2018 IEEE 23rd International Conference on Emerging Technologies and Factory Automation

September 4th - 7th, 2018, Torino, Italy

Industrial Electronics Society The Institute of Electrical and Electronics Engineers

Accepted Workshops

3rd International Workshop on Robotics Technology Transfer: Innovation from Academia to Industry (RTT2018)

Organizers of the half-day workshop:
  • Marina Indri, Politecnico di Torino,
  • Antoni Grau, Technical University of Catalonia,

Download the CfP

Aims and Objectives:
The main current research programs have, as specific challenge, the promotion of multi‐disciplinary R&D and innovation activities like technology transfer via use‐cases and industry‐academia cross fertilization mechanisms. The aim is to gear up and accelerate cross‐fertilization between academic and industrial robotics research to strengthen synergies between their respective research agendas through joint industrially‐relevant scenarios, shared research infrastructures and joint small‐ to medium‐scale experiments with industrial platforms.
Aim of this Workshop is to bring the current state‐of‐the‐art of robotics technology transfer into focus through successful examples of conversion of scientific findings from research laboratories into useful products, processes and services. Relevance is given to the innovative content of the developed applications and to their technology and commercial impact, as well as to their contribution to the spread of robot systems and to successful solutions for stable industry‐academia collaboration. This collaboration can be also spread to research institutes, universities, industry organizations and stakeholders, technology transfer offices and governments as well.

As in its previous editions, the Workshop will be focusing on (but not limited to) the following topics:

Acceptance notification: July 8, 2018. Deadline for final manuscripts: July 13, 2018.

RTT2018 Workshop Program

Workshops based on invited presentations

Assisting human operators in the industry 4.0: challenges and perspectives

Organizers of the full-day workshop:

Aims and Objectives:
The fourth industrial revolution is expected to deeply change the future manufacturing and production processes, leading to Smart Factories that will benefit from the design principles of Industry 4.0 (e.g., interoperability, virtualization, decentralization, modularity). Robotics and artificial intelligence play a key role in this development, since the capabilities of the robotic systems (e.g., sensing, mapping, localization, navigation, motion control technologies) are reaching a sufficient maturity level, defining a new class of smart robots allowing higher levels of dexterity and flexibility, the ability to learn tasks without formal programming and to autonomously collaborate with other autonomous devices and human operators, thus reaching also non-manufacturing industries and fields. Reaching a human-centric production is the goal, having human operators managing processes by a proper sensorization of the working environment, while being assisted by empowering robotic devices when a direct contribution (i.e., for the human operator expertise) is required in heavy/onerous tasks execution. The aim of the proposed workshop is to analyze the available technologies and algorithms to enhance the fourth industrial revolution, together with understand which are the main challenges, trends and perspectives of robotics and artificial intelligence in such a field. Talks from both academia and industry will allow to figure out the main issues/potentialities, setting up the future investigated topics.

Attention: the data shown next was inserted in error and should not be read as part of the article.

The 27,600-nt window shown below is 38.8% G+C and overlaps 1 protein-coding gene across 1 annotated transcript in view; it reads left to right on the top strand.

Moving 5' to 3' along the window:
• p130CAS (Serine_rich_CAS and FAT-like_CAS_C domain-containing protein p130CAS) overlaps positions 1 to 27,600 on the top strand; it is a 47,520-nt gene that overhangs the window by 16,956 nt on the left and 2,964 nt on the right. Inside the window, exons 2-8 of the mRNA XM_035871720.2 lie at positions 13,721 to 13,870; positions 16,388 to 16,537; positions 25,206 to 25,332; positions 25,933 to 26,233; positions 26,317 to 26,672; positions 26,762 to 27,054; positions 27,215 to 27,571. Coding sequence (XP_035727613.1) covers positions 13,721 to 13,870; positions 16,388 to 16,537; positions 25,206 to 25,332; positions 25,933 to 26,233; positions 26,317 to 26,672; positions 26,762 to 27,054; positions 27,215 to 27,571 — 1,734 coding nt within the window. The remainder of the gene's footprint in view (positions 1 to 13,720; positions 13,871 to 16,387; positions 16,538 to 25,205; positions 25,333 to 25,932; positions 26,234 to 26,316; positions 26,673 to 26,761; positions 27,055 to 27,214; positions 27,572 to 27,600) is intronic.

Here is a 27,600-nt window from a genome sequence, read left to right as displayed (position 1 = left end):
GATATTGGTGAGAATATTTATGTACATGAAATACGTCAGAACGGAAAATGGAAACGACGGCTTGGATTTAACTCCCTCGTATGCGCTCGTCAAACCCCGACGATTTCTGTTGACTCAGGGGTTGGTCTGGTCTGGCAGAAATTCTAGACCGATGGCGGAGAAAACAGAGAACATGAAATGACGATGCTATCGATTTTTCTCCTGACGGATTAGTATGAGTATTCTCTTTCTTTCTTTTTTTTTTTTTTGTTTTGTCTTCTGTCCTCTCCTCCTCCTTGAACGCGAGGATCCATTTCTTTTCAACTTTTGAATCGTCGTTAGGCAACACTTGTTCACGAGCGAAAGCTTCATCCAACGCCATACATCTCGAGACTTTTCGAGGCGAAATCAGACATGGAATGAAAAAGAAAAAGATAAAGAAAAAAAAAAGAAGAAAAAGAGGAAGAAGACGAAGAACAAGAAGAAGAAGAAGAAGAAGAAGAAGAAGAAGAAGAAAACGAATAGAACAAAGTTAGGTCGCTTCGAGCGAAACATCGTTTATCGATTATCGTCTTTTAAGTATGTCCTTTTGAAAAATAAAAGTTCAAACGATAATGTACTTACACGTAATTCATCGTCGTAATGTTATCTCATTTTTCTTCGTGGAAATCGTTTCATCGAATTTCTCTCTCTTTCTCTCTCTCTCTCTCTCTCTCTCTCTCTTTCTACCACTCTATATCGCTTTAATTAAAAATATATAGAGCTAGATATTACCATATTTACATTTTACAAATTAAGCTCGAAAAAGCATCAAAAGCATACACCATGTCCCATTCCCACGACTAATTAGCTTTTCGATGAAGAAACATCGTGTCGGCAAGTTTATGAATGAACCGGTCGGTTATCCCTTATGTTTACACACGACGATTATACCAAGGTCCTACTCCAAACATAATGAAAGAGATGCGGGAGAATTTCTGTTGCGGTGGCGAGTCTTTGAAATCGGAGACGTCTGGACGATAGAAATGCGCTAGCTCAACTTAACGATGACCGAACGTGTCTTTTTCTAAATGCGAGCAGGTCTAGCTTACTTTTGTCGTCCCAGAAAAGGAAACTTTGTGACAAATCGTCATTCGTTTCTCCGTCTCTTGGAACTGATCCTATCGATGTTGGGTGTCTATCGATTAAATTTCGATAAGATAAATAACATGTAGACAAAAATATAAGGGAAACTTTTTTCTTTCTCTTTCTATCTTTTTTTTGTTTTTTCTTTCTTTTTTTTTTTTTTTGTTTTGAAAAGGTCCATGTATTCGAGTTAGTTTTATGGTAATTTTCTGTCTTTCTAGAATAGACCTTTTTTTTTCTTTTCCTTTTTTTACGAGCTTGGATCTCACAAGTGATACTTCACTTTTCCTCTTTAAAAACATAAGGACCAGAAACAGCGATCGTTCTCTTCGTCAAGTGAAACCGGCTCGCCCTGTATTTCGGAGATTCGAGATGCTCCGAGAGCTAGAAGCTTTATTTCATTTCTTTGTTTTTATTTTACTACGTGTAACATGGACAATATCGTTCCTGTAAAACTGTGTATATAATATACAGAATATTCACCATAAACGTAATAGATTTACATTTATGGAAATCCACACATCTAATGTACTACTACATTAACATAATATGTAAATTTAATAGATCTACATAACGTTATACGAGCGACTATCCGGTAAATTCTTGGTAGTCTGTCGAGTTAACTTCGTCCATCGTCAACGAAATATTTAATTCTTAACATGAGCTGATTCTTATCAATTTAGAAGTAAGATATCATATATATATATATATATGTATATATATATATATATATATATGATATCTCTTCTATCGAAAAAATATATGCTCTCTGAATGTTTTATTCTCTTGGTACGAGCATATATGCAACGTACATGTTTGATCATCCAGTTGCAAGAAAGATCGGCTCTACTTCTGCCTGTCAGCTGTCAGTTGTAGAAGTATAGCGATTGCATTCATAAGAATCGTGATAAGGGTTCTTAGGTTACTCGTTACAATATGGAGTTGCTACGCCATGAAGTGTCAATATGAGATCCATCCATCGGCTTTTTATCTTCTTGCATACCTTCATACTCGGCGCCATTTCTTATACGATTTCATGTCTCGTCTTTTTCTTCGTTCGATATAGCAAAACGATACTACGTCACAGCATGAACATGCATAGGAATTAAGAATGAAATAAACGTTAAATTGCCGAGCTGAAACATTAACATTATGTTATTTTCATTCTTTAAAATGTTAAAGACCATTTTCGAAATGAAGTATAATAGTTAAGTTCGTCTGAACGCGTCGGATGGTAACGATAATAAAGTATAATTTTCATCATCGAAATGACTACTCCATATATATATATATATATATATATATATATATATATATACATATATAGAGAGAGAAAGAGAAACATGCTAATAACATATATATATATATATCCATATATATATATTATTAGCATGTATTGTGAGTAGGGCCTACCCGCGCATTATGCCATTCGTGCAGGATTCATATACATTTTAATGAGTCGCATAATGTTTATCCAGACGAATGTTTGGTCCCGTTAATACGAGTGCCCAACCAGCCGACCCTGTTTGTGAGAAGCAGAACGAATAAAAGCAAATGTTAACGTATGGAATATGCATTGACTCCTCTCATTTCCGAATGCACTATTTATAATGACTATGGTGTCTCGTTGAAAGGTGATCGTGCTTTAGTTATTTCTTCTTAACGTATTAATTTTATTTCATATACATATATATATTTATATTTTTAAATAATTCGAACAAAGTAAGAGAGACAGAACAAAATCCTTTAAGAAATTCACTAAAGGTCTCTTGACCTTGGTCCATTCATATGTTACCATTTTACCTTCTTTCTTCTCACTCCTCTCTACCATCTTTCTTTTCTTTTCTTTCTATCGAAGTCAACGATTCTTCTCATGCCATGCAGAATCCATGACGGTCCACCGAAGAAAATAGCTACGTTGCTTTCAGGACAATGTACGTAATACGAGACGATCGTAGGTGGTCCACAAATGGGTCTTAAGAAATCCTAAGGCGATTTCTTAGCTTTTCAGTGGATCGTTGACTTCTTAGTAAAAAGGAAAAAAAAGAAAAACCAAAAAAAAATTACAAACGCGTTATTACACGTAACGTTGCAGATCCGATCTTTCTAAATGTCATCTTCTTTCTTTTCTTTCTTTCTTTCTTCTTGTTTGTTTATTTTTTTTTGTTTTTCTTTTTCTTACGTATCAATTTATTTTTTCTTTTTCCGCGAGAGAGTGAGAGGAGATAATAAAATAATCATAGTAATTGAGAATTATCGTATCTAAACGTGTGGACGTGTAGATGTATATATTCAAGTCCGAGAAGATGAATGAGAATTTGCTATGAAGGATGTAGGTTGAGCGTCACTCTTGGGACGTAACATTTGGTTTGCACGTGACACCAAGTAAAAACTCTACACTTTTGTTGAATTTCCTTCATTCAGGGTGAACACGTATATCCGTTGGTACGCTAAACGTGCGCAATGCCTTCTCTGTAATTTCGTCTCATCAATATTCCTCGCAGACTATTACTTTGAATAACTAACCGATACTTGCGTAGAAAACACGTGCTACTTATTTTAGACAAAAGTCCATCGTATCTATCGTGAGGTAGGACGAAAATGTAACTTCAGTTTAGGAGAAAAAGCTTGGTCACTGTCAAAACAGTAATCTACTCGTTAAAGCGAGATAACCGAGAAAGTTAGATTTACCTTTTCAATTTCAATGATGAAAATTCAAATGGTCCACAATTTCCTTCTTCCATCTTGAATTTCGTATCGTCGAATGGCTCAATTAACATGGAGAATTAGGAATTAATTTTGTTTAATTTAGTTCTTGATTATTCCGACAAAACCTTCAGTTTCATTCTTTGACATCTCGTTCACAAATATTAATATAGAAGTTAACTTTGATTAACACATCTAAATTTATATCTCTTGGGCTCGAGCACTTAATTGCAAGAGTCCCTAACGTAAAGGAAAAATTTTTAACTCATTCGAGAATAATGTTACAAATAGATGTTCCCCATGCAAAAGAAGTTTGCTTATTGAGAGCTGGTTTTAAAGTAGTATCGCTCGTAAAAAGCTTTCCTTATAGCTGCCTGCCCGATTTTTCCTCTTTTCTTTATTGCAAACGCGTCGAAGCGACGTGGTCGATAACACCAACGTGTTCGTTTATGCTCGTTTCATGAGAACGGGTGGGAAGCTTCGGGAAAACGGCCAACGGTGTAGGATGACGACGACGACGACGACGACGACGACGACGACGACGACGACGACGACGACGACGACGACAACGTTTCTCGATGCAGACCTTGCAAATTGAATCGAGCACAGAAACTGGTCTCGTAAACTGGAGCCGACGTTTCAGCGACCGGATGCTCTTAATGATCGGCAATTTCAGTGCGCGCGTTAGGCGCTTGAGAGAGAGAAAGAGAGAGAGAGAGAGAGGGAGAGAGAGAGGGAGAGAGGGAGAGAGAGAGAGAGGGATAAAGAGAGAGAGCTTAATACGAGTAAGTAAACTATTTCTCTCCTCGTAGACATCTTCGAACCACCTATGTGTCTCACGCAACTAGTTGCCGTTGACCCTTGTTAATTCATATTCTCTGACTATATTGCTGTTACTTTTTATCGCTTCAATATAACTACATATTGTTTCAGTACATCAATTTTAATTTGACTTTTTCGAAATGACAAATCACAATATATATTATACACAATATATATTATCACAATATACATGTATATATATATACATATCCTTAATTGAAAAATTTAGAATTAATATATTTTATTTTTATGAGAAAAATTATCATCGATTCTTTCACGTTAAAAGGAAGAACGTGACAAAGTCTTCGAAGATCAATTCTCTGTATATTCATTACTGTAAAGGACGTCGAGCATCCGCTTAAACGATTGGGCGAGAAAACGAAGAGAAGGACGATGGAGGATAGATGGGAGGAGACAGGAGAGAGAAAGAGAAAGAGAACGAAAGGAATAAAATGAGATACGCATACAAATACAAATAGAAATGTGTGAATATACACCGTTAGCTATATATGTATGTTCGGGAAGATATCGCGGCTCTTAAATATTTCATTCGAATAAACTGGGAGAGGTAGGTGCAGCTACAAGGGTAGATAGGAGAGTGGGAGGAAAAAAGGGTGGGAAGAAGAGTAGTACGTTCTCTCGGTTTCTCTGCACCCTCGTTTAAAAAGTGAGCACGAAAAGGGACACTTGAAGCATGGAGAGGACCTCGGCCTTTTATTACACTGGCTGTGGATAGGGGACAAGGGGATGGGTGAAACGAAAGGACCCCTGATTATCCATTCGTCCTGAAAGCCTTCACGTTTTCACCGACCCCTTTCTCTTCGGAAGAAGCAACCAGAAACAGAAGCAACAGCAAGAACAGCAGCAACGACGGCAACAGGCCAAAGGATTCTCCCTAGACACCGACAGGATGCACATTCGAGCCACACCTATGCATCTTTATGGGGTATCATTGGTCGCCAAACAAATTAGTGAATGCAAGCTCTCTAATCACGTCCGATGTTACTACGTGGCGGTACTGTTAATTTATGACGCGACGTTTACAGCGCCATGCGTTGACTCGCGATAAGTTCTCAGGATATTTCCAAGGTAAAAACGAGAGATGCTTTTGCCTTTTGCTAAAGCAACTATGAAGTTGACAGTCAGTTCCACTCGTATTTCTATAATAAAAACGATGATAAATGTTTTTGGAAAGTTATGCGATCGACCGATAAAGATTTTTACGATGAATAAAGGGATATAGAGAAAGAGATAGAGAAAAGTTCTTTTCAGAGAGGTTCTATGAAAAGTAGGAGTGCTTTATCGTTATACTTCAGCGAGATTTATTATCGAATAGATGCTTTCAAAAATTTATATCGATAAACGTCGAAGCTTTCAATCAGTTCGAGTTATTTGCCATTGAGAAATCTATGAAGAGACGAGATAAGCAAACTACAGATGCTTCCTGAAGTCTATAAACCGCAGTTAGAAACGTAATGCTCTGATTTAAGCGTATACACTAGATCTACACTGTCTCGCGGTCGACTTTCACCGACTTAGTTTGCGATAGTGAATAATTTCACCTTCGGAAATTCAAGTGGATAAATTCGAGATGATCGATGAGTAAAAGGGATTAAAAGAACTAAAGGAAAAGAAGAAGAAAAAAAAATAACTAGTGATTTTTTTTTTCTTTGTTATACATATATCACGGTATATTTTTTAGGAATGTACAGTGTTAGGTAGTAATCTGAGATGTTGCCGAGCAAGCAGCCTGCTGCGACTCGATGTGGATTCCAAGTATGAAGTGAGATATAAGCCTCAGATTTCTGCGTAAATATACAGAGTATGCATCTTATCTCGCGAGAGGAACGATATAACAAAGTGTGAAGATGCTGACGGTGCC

Assisting human operators in the industry 4.0: challenges and perspectives Workshop Program

Applications of discrete event systems

Organizers of the half-day workshop:

Aims and Objectives:
Discrete event systems (DES) are a particular class of dynamic systems whose main feature is that their evolution is governed by the occurrence of asynchronous events. This class of systems attracted recently the attention of many researchers since many phenomena in man-made systems cannot be described using the classical models of time-driven processes, e.g., differential or difference equations. Several are the application domains in this field and the workshop includes presentations related to four applications: logistics and transportation systems, energy planning and optimization of manufacturing systems, optimal scheduling and real-time control in home care, and path planning and motion control of mobile robots.

Applications of discrete event systems Workshop Program

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